Patent disputes lend themselves well to alternative dispute resolution (ADR) methods, particularly mediation. 1 Media- tion provides a timely and cost-effective opportunity for par- ties to explore and adopt creative solutions for technically complex issues. When mediating such disputes, however, parties must be mindful of the reach of competition laws, otherwise they may unwittingly agree to engage in unlawful, anti-competitive behaviour. 1. The Objectives of Patent Law Patent laws in Canada are designed to facilitate and incen- tivize innovation. To that end, patent owners are granted a 20-year monopoly to exclude others in exchange for disclo- sure of their inventions. The monetary recovery from such a monopoly is meant to enable the patentee of a valuable invention to return a handsome profit, thus incentivizing re- search, development, and commercialization of new prod- ucts and services. 2 Justice Binnie of the Supreme Court of Canada described these objectives as follows: ‘[T]he bargain’…lies at the heart of patent protection. A patent is a statutory monopoly which is given in exchange for a full and complete disclosure by the patentee of his or her invention. The disclosure is the essence of the bargain between the patentee, who obtained at the time a… monopoly on exploiting the inven- tion, and the public, which obtains open access to all of the infor- mation necessary to practise the invention. Accordingly, at least one of the policy objectives underlying the statutory remedies available to a patent owner is to make disclosure more attractive, and thus hasten the availability of useful knowledge in the public sphere in the public interest. 3 The objectives of U.S. patent laws are no different. Article I, section 8, clause 8 of the U.S. Constitution declares that Congress has the authority to “promote the progress of sci- ence and useful arts, by securing for limited times to authors and inventors the exclusive right to their respective writings and discoveries.” 2. The Objectives of Competition Law Canada’s Competition Act, 4 enacted in 1889, is the oldest antitrust statute in the western world, predating the Sherman Act in the United States. 5 The purpose of the Competition Act is outlined in section 1.1 of the statute: The purpose of this Act is to maintain and encourage competi- tion in Canada in order to promote the efficiency and adaptability of the Canadian economy, in order to expand opportunities for Canadian participation in world markets while at the same time recognizing the role of foreign competition in Canada, in order to ensure that small and medium-sized enterprises have an equi- table opportunity to participate in the Canadian economy and in order to provide consumers with competitive prices and product choices. Similarly, the goal of U.S. competition policy is to protect consumer welfare by encouraging fair competition. United States antitrust law is formed by federal and state govern- ment laws, principally the Sherman Act, 6 the Clayton Act, 7 and the Federal Trade Commission Act. 8 The Sherman Act provides the basis for most U.S. antitrust legislation. 9 In Northern Pacific Railway Co. v. United States, 356 U.S. 1, 4 (1958), the Supreme Court stated: “The Sher- man Act was designed to be a comprehensive charter of economic liberty aimed at preserving free and unfettered competition as the rule of trade.” The U.S. Congress later en- acted the Clayton Act (to ban exclusive dealing agreements, tying agreements, interlocking directorates, and mergers achieved by purchasing stock) and the Federal Trade Com- mission Act (to establish and give power to the Federal Trade Commission to investigate deceptive trade practices). 10 3. Tension between Patent Law and Competition Law Patent protection incentivizes innovation which can, in turn, fuel competition. 11 However, the objectives of competition 416.861.1084 | www.jamsadr.com The ImpacT of compeTITIon Law In The medIa TIon of pa TenT dIspuTes By Ronald E. Dimock of JAMS and Kristina M. Zilic of Dimock Stratton LLPCompetition Law in the Mediation of Patent Disputes | Page 2 law may sometimes clash with the exclusive rights of patent holders. Lord Neuberger, Chief Judge of the Supreme Court in England, characterized this tension in the following way: In any modern democratic and capitalist society, there is a need for the law both to grant and protect IP rights and to ensure that there is maximum competitiveness. Both IP rights and compe- tition law have the same ultimate justification, namely the im- provement of life, in the one case by encouraging inventiveness and creativity in relation to goods and services, and in the other case by encouraging high standards and low prices for goods and services. However, according IP rights is obviously in tension with pro- moting competition, as IP rights involve the grant and enforce- ment of monopolies, whereas competition involves the preven- tion and breaking up of monopolies. The perception as to where the correct balance lies will depend objectively on the prevailing economic and political circumstances, and, subjectively on the perceiver’s economic and political opinions. As Sir Robin Jacob’s 2008 Burrell lecture demonstrated, the view as to the correct balance over the past century has varied from country to country and decade to decade. 12 The conflict between patent law and competition law occurs largely when patents are used tactically to exclude competi- tors. 13 Consequently, it is important for all those doing busi- ness in Canada and in the United States, to consider com- petition issues when exploiting patents and especially when settling patent disputes in mediation. 4. Purpose of Mediation The purpose of mediation is to create a business solution to a problem, by obliging disputing parties to focus on the broader business context rather than just their specific dis- pute. 14 Indeed, mediation provides an opportunity for each party to make inquiries of the other and participate in dis- cussions which more often than not lead to settlement. 15 5. When is Mediation Appropriate for a Patent Dispute? Mediation is appropriate for many patent cases, particularly those of a highly technical nature or where the parties wish to maintain some sort of business relationship in the future. Not all patent cases, however, are suitable for mediation. Such cases often involve a patentee who wants an injunction, an alleged infringer who is not prepared to take a license, or fierce competitors who are reluctant to release their financial information. If, however, a case is mainly about money, then mediation is often more appropriate. Furthermore, if the par- ties own portfolios of patents and are prepared to cross li- cense, then mediation is helpful in negotiating a deal. 16 A particularly attractive feature of mediation is the compara- tively low cost. The costs of patent litigation in Canada and the United States are notoriously high. Key contributors to these costs are pre-trial discovery and the lag between fil- ing suit and reaching a resolution. 17 Mediation is a way for parties to avoid the staggering prices of litigation. Moreover, since many patent disputes are multi-jurisdictional, media- tion is fitting because it structures the disputes into a single process, thereby reducing legal fees and costs. Mediation is confidential, meaning that information ob- tained during the process cannot be used by either party if the dispute is not resolved. 18 This is especially important where proprietary information must be revealed in discovery to determine infringement, and where financial information is necessary to determine a reasonable royalty or lost profits damages. 19 6. The Choice of a Mediator Mediators who are patent specialists are particularly helpful in resolving such disputes. The parties need not spend a significant amount of time and money teaching the relevant science or technology. Moreover, a mediator experienced in patent law, and perhaps even the specific technology in- volved, can help to fashion creative solutions to disputes, such as special licensing arrangements or joint ventures. A mediator who specializes in patents will also be more adept in helping the parties define the key issue to resolve the dis- pute. 20 7. Activities Contrary to Competition Laws In Canada, anti-competitive conduct falls into different classes, such as criminal anti-competitive behaviour, civil reviewable practices, mergers, and marketing practices. Ex- amples of anti-competitive offences include: conspiracies; price maintenance; and abuse of dominant position. Section 78(1) of the Competition Act lists more examples of anti- competitive behaviour. Section 45 of the Competition Act relates to conspiracy. Patent agreements could attract sec- tion 45 application. Section 90.1 of the Competition Act ad- dresses agreements among competitors that are not within the scrutiny of s. 45, but that would lead to a lessening of competition in the marketplace. 21 The Competition Bureau, headed by the Commissioner of Competition, is responsible for the enforcement of the Competition Act, by investigating complaints and deciding whether to refer matters to the Competition Tribunal for pros- ecution. 22 Such complaints could come from competitors of the parties to a mediation agreement of a patent dispute. Parties in mediation therefore need to be aware of the con- sequences of any agreement they are considering. It should be noted, however, that the mere enforcement of a patent does not contravene the Competition Act. 23 The Competition Act may apply, however, if there is evidence of “something Competition Law in the Mediation of Patent Disputes | Page 3 more” than the mere exercise of a patent right. 24 According to the Competition Bureau, “something more” occurs when patent rights form the basis of anti-competitive arrange- ments between independent entities. 25 Similarly, in the United States, patent holders are allowed to enforce their exclusive rights, but they risk contravening competition laws when they leverage their patent rights to obtain unlawful competitive advantages or unlawfully re- strain trade. 26 8. Conclusion While mediation is often an effective solution for patent dis- putes, it is important for mediating parties to be mindful of any agreements or terms that violate competition laws. Parties should examine hypothetical consequences in the marketplace to determine who might be adversely affected by the terms of a mediation agreement, and whether some- one could have legitimate objections to the anti-competitive terms of a mediation agreement. Other factors to consider are how dominant the mediating parties are in the market- place, and what the nature of their relationship is going for- ward. These factors will guide mediating parties in their con- sideration of whether the terms of a mediation agreement provide “something more” than mere remedies for patent infringement. 1 Gregory A. Piasetzki, “Alternative Dispute Resolution Process” in Ronald E. Dimock, ed, Intellectual Property Disputes: Resolutions & Remedies Volume 3 (Toronto: Carswell) at 13-1. 2 Jay P. Kesan & Gwendolyn G. Ball, “How Are Patent Cases Re- solved?” (2006) 84 Washington University Law Review 237 at 239. 3 Cadbury Schweppes Inc. v. FBI Foods Ltd. [1999] 1 SCR 142 at para 46, 167 DLR (4th) 577. 4 Competition Act, RSC 1985, c C-34. 5 Yves Bériault & Oliver Borgers, “Overview of Canadian antitrust law” (2004) Antitrust Review of the Americas 76 at 76. 6 Sherman Act, 15 USC §§1-7. 7 Clayton Act, 15 U.S.C. §12–27, 29 U.S.C. §52–53. 8 Federal Trade Commission Act, 15 U.S.C §§ 41-58. 9 Ioannis Lianos & Rochelle C. Dreyfuss, New Challenges in the Intersection of Intellectual Property Rights with Competition Law: A View from Europe and the United States, online: Centre for Law, Economics and Society CLES at 32. 10 Ioannis Lianos & Rochelle C. Dreyfuss, New Challenges in the Intersection of Intellectual Property Rights with Competition Law: A View from Europe and the United States, online: Centre for Law, Economics and Society CLES at 32. 11 Anthony F. Baldanza & Charles Todd, “Intellectual Property Rights and Competition Laws: Friends or Foes?” (2006), online: Fasken Martineau at page 3. 12 Lord Neuberger, “Lord Neuberger gives the Burrell Lecture for the Competition Law Association: Intellectual Property in the UK and Europe” (Speech delivered at the Burrell Lecture, 1 April 2014), online: . 13 Ioannis Lianos & Rochelle C. Dreyfuss, New Challenges in the Intersection of Intellectual Property Rights with Competition Law: A View from Europe and the United States, online: Centre for Law, Economics and Society CLES at 38. 14 International Institute for Conflict Prevention and Resolution, Inc., “Report of the CPR Patent Mediation Task Force: Effective Practices Protocol” (2012) online: at 10. 15 Charles Kent, “The Case for Mediation of Intellectual Property Disputes” (2011) 27 Canadian Intellectual Property Review 139 at 3. 16 Jeffrey Dean, “Should you mediate your patent dispute?” (8 July 2011) online: Inside Counsel . 17 Bronwyn H. Hall et al., “Prospects for Improving U.S. Patent Quality via Post-grant Opposition” (2003) National Bureau of Eco- nomic Research, Working Paper No. 9731, available at at 8. 18 Charles Kent, “The Case for Mediation of Intellectual Property Disputes” (2011) 27 Canadian Intellectual Property Review 139 at 6. 19 International Institute for Conflict Prevention and Resolution, Inc., “Report of the CPR Patent Mediation Task Force: Effective Practices Protocol” (2012) online: at 5. 20 Gregory A. Piasetzki, “Alternative Dispute Resolution Process” in Ronald E. Dimock, ed, Intellectual Property Disputes: Resolutions & Remedies Volume 3 (Toronto: Carswell) at 13-14. 21 Donald B. Houston & Jeanne L. Pratt, “Competition Law” in Ron- ald E. Dimock, ed, Intellectual Property Disputes: Resolutions & Remedies Volume 2 (Toronto: Carswell) at 6-37. 22 Donald B. Houston & Jeanne L. Pratt, “Competition Law” in Ron- ald E. Dimock, ed, Intellectual Property Disputes: Resolutions & Remedies Volume 2 (Toronto: Carswell) at 6-4. 23 Eli Lilly and Co. v. Apotex Inc., 2005 FCA 361 at para 34. 24 Eli Lilly and Co. v. Apotex Inc., 2005 FCA 361 at para 16. 25 Colin Ingram & Andrea Kroetch, Competition Bureau releases draft update of Intellectual Property Enforcement Guidelines (9 April 2014), online: Smart & Biggar Fetherstonhaugh . 26 Shylah R. Alfonso et al, US: IP and Antitrust (2014) online: Global Competition Review .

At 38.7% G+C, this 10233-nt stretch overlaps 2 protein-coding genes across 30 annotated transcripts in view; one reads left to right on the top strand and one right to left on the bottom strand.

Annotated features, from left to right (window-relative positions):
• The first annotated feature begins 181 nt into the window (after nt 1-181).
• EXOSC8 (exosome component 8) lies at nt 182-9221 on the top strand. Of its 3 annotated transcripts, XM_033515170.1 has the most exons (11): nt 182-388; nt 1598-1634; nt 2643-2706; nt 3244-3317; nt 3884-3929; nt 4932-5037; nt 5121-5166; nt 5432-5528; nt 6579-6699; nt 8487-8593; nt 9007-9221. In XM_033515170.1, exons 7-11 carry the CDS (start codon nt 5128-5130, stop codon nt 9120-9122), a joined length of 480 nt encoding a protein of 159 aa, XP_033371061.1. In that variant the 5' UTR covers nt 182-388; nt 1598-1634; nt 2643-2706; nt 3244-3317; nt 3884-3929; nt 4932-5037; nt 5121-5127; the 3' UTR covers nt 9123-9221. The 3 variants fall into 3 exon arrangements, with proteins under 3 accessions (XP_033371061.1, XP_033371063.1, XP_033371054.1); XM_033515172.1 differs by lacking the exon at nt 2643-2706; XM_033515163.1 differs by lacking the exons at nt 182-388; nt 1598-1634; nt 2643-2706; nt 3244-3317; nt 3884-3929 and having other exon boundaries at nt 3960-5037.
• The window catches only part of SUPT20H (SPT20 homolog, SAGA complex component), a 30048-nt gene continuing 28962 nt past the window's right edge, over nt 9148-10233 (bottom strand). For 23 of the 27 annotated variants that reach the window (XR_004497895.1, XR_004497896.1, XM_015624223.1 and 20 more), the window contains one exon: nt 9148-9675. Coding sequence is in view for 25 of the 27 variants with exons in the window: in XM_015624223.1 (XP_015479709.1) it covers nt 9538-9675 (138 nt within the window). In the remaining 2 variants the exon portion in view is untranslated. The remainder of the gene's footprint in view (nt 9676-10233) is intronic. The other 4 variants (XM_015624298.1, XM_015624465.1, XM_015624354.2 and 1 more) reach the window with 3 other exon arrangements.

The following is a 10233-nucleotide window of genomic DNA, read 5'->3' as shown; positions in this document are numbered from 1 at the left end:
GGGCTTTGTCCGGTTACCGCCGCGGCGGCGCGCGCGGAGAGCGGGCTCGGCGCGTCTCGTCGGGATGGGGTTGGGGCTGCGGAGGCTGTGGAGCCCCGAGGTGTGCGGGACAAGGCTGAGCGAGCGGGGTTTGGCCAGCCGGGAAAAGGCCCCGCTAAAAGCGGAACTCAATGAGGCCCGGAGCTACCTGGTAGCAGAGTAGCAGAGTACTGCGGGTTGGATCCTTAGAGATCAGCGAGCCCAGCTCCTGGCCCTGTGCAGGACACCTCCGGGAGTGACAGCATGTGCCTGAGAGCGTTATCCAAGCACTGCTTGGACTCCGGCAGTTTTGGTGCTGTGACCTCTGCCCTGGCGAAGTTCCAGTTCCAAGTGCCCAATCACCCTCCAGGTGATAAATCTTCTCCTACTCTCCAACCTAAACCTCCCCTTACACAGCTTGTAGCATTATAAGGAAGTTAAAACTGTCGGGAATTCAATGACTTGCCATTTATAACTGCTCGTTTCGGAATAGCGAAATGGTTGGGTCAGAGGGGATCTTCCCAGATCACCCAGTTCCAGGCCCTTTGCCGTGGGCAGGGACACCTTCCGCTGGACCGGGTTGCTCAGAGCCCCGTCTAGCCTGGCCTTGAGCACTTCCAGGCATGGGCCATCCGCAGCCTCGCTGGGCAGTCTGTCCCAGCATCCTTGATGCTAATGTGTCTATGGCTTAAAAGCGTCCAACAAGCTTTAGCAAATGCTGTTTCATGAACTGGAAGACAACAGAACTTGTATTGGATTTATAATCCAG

The Impact of Competition Law in the Mediation of Patent Disputes By Ronald E. Dimock of JAMS and Kristina M. Zilic of Dimock Stratton LLP Patent disputes lend themselves well to alternative dispute resolution (ADR) methods, particularly mediation. Mediation provides a timely and cost-effective opportunity for parties to explore and adopt creative solutions for technically complex issues. When mediating such disputes, however, parties must be mindful of the reach of competition laws, otherwise they may unwittingly agree to engage in unlawful, anti-competitive behaviour. 1. The Objectives of Patent Law Patent laws in Canada are designed to facilitate and incentivize innovation. To that end, patent owners are granted a 20-year monopoly to exclude others in exchange for disclosure of their inventions. The monetary recovery from such a monopoly is meant to enable the patentee of a valuable invention to return a handsome profit, thus incentivizing research, development, and commercialization of new products and services. Justice Binnie of the Supreme Court of Canada described these objectives as follows: ‘[T]he bargain'…lies at the heart of patent protection. A patent is a statutory monopoly which is given in exchange for a full and complete disclosure by the patentee of his or her invention. The disclosure is the essence of the bargain between the patentee, who obtained at the time a… monopoly on exploiting the invention, and the public, which obtains open access to all of the information necessary to practise the invention. Accordingly, at least one of the policy objectives underlying the statutory remedies available to a patent owner is to make disclosure more attractive, and thus hasten the availability of useful knowledge in the public sphere in the public interest. The objectives of U.S. patent laws are no different. Article I, section 8, clause 8 of the U.S. Constitution declares that Congress has the authority to "promote the progress of science and useful arts, by securing for limited times to authors and inventors the exclusive right to their respective writings and discoveries." 2. The Objectives of Competition Law Canada's Competition Act , enacted in 1889, is the oldest antitrust statute in the western world, predating the Sherman Act in the United States. The purpose of the Competition Act is outlined in section 1.1 of the statute: The purpose of this Act is to maintain and encourage competition in Canada in order to promote the efficiency and adaptability of the Canadian economy, in order to expand opportunities for Canadian participation in world markets while at the same time recognizing the role of foreign competition in Canada, in order to ensure that small and medium-sized enterprises have an equitable opportunity to participate in the Canadian economy and in order to provide consumers with competitive prices and product choices. Similarly, the goal of U.S. competition policy is to protect consumer welfare by encouraging fair competition. United States antitrust law is formed by federal and state government laws, principally the Sherman Act, the Clayton Act, and the Federal Trade Commission Act. The Sherman Act provides the basis for most U.S. antitrust legislation. In Northern Pacific Railway Co. v. United States, 356 U.S. 1, 4 (1958), the Supreme Court stated: "The Sherman Act was designed to be a comprehensive charter of economic liberty aimed at preserving free and unfettered competition as the rule of trade." The U.S. Congress later enacted the Clayton Act (to ban exclusive dealing agreements, tying agreements, interlocking directorates, and mergers achieved by purchasing stock) and the Federal Trade Commission Act (to establish and give power to the Federal Trade Commission to investigate deceptive trade practices). 3. Tension between Patent Law and Competition Law Patent protection incentivizes innovation which can, in turn, fuel competition. However, the objectives of competition law may sometimes clash with the exclusive rights of patent holders. Lord Neuberger, Chief Judge of the Supreme Court in England, characterized this tension in the following way: In any modern democratic and capitalist society, there is a need for the law both to grant and protect IP rights and to ensure that there is maximum competitiveness. Both IP rights and competition law have the same ultimate justification, namely the improvement of life, in the one case by encouraging inventiveness and creativity in relation to goods and services, and in the other case by encouraging high standards and low prices for goods and services. However, according IP rights is obviously in tension with promoting competition, as IP rights involve the grant and enforcement of monopolies, whereas competition involves the prevention and breaking up of monopolies. The perception as to where the correct balance lies will depend objectively on the prevailing economic and political circumstances, and, subjectively on the perceiver's economic and political opinions. As Sir Robin Jacob's 2008 Burrell lecture demonstrated, the view as to the correct balance over the past century has varied from country to country and decade to decade. The conflict between patent law and competition law occurs largely when patents are used tactically to exclude competitors. Consequently, it is important for all those doing business in Canada and in the United States, to consider competition issues when exploiting patents and especially when settling patent disputes in mediation. 4. Purpose of Mediation The purpose of mediation is to create a business solution to a problem, by obliging disputing parties to focus on the broader business context rather than just their specific dispute. Indeed, mediation provides an opportunity for each party to make inquiries of the other and participate in discussions which more often than not lead to settlement. 5. When is Mediation Appropriate for a Patent Dispute? Mediation is appropriate for many patent cases, particularly those of a highly technical nature or where the parties wish to maintain some sort of business relationship in the future. Not all patent cases, however, are suitable for mediation. Such cases often involve a patentee who wants an injunction, an alleged infringer who is not prepared to take a license, or fierce competitors who are reluctant to release their financial information. If, however, a case is mainly about money, then mediation is often more appropriate. Furthermore, if the parties own portfolios of patents and are prepared to cross license, then mediation is helpful in negotiating a deal. A particularly attractive feature of mediation is the comparatively low cost. The costs of patent litigation in Canada and the United States are notoriously high. Key contributors to these costs are pre-trial discovery and the lag between filing suit and reaching a resolution. Mediation is a way for parties to avoid the staggering prices of litigation. Moreover, since many patent disputes are multi-jurisdictional, mediation is fitting because it structures the disputes into a single process, thereby reducing legal fees and costs. Mediation is confidential, meaning that information obtained during the process cannot be used by either party if the dispute is not resolved. This is especially important where proprietary information must be revealed in discovery to determine infringement, and where financial information is necessary to determine a reasonable royalty or lost profits damages. 6. The Choice of a Mediator Mediators who are patent specialists are particularly helpful in resolving such disputes. The parties need not spend a significant amount of time and money teaching the relevant science or technology. Moreover, a mediator experienced in patent law, and perhaps even the specific technology involved, can help to fashion creative solutions to disputes, such as special licensing arrangements or joint ventures. A mediator who specializes in patents will also be more adept in helping the parties define the key issue to resolve the dispute. 7. Activities Contrary to Competition Laws In Canada, anti-competitive conduct falls into different classes, such as criminal anti-competitive behaviour, civil reviewable practices, mergers, and marketing practices. Examples of anti-competitive offences include: conspiracies; price maintenance; and abuse of dominant position. Section 78(1) of the Competition Act lists more examples of anti-competitive behaviour. Section 45 of the Competition Act relates to conspiracy. Patent agreements could attract section 45 application. Section 90.1 of the Competition Act addresses agreements among competitors that are not within the scrutiny of s. 45, but that would lead to a lessening of competition in the marketplace. The Competition Bureau, headed by the Commissioner of Competition, is responsible for the enforcement of the Competition Act, by investigating complaints and deciding whether to refer matters to the Competition Tribunal for prosecution. Such complaints could come from competitors of the parties to a mediation agreement of a patent dispute. Parties in mediation therefore need to be aware of the consequences of any agreement they are considering. It should be noted, however, that the mere enforcement of a patent does not contravene the Competition Act. The Competition Act may apply, however, if there is evidence of "something more" than the mere exercise of a patent right. According to the Competition Bureau, "something more" occurs when patent rights form the basis of anti-competitive arrangements between independent entities. Similarly, in the United States, patent holders are allowed to enforce their exclusive rights, but they risk contravening competition laws when they leverage their patent rights to obtain unlawful competitive advantages or unlawfully restrain trade. 8. Conclusion While mediation is often an effective solution for patent disputes, it is important for mediating parties to be mindful of any agreements or terms that violate competition laws. Parties should examine hypothetical consequences in the marketplace to determine who might be adversely affected by the terms of a mediation agreement, and whether someone could have legitimate objections to the anti-competitive terms of a mediation agreement. Other factors to consider are how dominant the mediating parties are in the marketplace, and what the nature of their relationship is going forward. These factors will guide mediating parties in their consideration of whether the terms of a mediation agreement provide "something more" than mere remedies for patent infringement.